Dr Kevin Barrett’s interview
‘IBD is a very complex, chronic condition that affects just about every area of the patient’s life and, ideally, every patient would receive personalised care for their individual disease pathway,’ says Dr Kevin Barrett, who is Chair of the Primary Care Society for Gastroenterology, and was the IBD Spotlight Project Lead Clinical Champion for the Royal College of GPs.
‘The IBD Spotlight Project was born out of a widespread recognition that there was a significant need for more support for primary care doctors who were, in the main, responsible for the ongoing care of IBD patients,’
‘However, whilst most patients were being managed at a primary care level, their treatment, including crisis treatment, was usually determined by their secondary care team and communication between the two wasn’t always as good as it could have been. In addition, most GPs would only have a few IBD patients and were often inexperienced in handling crises such as ‘flares.’ Nor did they always have the experience to advise on issues such as pregnancy, travelling or sexual activity for patients with IBD..’
The Project began in 2017 with a survey of over 520 GPs and GP trainees who were interviewed about their experiences of, and needs, whilst working with IBD patients.
The survey quickly revealed that whilst GPs were confident that they could recognise the symptoms of IBD, they were less so when interpreting faecal calprotectin tests and managing flares. Many didn’t feel qualified to advise on the day to day problems encountered by IBD patients, which were more usually handled by IBD nurse specialists in a secondary care setting. Overall there was a widespread enthusiasm for a method of accessible information which could provide rapid and accurate information across a wide spectrum of IBD issues.
‘Several things developed from these findings,’ says Dr Barrett. ‘The first was the launch of the IBD Toolkit on the RCGP website as a safe, user friendly one-stop tool for GPs. The toolkit covers IBD topics ranging from psychological support, contraception and nutrition to colon cancer risk factors and osteoporosis along with training and patient support resources.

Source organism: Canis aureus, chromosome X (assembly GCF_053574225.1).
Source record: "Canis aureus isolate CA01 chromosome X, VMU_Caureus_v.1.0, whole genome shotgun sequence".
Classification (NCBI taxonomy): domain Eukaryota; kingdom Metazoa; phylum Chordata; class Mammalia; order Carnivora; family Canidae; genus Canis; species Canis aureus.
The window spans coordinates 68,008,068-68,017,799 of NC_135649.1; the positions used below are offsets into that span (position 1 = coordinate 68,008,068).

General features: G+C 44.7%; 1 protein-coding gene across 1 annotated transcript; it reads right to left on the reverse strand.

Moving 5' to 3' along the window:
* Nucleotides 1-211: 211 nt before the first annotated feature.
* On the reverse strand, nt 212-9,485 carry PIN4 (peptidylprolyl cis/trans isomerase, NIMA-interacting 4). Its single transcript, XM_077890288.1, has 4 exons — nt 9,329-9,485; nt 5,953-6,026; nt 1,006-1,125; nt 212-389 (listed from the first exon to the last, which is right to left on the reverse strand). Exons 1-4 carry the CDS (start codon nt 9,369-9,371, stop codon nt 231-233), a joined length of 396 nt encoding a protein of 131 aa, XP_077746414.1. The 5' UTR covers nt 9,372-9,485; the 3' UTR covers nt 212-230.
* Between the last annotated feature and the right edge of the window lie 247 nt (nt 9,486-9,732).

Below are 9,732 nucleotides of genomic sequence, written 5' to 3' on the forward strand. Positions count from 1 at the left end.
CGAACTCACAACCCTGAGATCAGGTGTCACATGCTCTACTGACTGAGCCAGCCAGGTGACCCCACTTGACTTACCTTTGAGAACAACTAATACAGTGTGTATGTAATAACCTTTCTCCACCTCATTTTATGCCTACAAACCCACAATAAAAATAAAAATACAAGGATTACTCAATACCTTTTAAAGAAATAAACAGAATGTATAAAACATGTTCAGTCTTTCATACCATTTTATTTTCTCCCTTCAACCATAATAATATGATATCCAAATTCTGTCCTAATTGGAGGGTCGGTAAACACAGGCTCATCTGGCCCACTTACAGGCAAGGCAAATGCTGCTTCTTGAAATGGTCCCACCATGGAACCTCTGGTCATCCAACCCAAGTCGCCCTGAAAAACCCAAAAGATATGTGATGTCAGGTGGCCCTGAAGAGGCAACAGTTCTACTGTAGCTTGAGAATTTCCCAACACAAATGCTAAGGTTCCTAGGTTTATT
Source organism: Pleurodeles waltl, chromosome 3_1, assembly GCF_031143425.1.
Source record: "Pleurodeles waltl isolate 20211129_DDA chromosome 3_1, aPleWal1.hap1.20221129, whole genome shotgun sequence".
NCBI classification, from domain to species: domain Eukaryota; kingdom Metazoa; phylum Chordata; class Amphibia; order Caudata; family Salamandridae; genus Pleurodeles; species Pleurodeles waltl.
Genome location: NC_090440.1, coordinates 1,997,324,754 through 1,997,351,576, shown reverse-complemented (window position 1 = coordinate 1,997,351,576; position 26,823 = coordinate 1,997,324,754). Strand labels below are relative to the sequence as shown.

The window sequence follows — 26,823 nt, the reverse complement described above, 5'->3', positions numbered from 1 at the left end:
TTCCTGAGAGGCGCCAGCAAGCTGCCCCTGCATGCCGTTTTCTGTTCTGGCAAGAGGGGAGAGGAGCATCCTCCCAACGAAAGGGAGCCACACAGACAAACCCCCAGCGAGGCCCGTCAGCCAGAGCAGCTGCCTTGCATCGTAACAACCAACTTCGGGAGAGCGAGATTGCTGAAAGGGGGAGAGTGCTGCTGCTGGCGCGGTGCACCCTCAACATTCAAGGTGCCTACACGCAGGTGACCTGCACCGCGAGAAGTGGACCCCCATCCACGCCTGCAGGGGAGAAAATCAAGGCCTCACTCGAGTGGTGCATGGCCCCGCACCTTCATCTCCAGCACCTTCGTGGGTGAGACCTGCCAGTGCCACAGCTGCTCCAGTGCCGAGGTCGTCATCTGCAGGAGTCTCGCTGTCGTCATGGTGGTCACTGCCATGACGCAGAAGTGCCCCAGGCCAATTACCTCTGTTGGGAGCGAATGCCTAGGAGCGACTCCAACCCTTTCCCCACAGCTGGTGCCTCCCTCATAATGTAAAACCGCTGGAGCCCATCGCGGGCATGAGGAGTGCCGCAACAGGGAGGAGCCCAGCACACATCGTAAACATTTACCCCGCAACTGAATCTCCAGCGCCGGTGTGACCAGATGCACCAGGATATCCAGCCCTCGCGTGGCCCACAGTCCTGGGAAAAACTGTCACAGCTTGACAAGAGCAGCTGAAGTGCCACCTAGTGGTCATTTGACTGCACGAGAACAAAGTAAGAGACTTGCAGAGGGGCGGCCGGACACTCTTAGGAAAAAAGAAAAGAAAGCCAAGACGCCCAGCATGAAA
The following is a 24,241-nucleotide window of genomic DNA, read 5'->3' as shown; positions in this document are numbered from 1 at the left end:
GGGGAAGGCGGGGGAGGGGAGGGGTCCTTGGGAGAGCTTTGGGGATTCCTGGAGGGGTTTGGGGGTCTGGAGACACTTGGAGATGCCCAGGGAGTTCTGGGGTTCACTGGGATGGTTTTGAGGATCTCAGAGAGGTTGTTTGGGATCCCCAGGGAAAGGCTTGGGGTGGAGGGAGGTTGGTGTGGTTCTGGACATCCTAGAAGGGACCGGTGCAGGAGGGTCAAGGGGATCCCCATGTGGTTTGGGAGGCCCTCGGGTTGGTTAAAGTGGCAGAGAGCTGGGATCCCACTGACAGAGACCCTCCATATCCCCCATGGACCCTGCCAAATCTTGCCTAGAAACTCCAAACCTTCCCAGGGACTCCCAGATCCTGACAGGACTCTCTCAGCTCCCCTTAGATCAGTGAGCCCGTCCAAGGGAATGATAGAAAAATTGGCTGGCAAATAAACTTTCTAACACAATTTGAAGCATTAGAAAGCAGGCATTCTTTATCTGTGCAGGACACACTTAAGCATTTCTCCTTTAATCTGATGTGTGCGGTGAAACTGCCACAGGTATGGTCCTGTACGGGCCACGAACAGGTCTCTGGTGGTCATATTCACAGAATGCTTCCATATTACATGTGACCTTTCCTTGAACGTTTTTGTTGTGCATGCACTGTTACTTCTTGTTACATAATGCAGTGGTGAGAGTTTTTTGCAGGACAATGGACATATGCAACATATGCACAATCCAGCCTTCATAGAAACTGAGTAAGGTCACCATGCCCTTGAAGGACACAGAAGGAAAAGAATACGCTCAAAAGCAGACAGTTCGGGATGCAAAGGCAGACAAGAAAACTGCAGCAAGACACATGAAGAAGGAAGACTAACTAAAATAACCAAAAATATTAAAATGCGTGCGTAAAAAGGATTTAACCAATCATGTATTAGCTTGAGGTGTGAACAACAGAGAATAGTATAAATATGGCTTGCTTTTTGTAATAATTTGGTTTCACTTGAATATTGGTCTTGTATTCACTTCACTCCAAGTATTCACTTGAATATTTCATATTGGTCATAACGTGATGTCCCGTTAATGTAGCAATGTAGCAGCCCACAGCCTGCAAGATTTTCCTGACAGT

‘Right from the start it proved to be extremely popular with clinicians, nurses and patients. Since 2017 it has been accessed over 16,000 times from as far afield as Australia, the UAE and Thailand. Even now it is still averaging around 500 visits a month.’
In response to a clear need for training, a group of UK-wide regional Clinical Champions, including Dr Barrett, committed to raising awareness of IBD whenever and wherever possible across their region. They took on the task of presenting at educational events ranging from national and regional conferences to individual GP surgeries, wrote articles and blogs, contributed to learning guide tools and made themselves available to be interviewed in the media, all of which will still be available even after the closure of the project.
‘In 2019, the focus of the Spotlight Project moved towards long term management of the condition,’ says Kevin. ‘In particularly how to manage and preferably pre-empt flares. We devised the Crohn’s and Colitis Flare Pathway which was added to the top of the Toolkit.’
The Flare Pathway later won the RCGP Annual Conference Clinical Poster Award in 2019 with judges noting its ‘clarity of message, the involvement of patients in the project and the potential impact that this work has to improve the lives of patients with IBD.’
More recently the Project has provided online learning in the form of webinars and podcasts and has been instrumental in the expansion of IBD in the RCGP post-graduate curriculum.
‘The Toolkit, which is the main legacy of the Spotlight Project had been incredibly successful,’ comments Dr Barrett. ‘It has become a one hub providing a wide range of information that is clear, accessible and regularly updated. Thousands of IBD clinicians, nurses, dieticians and, perhaps most significantly patients, have utilized the information and we hope been able to provide or receive better IBD care as a result.’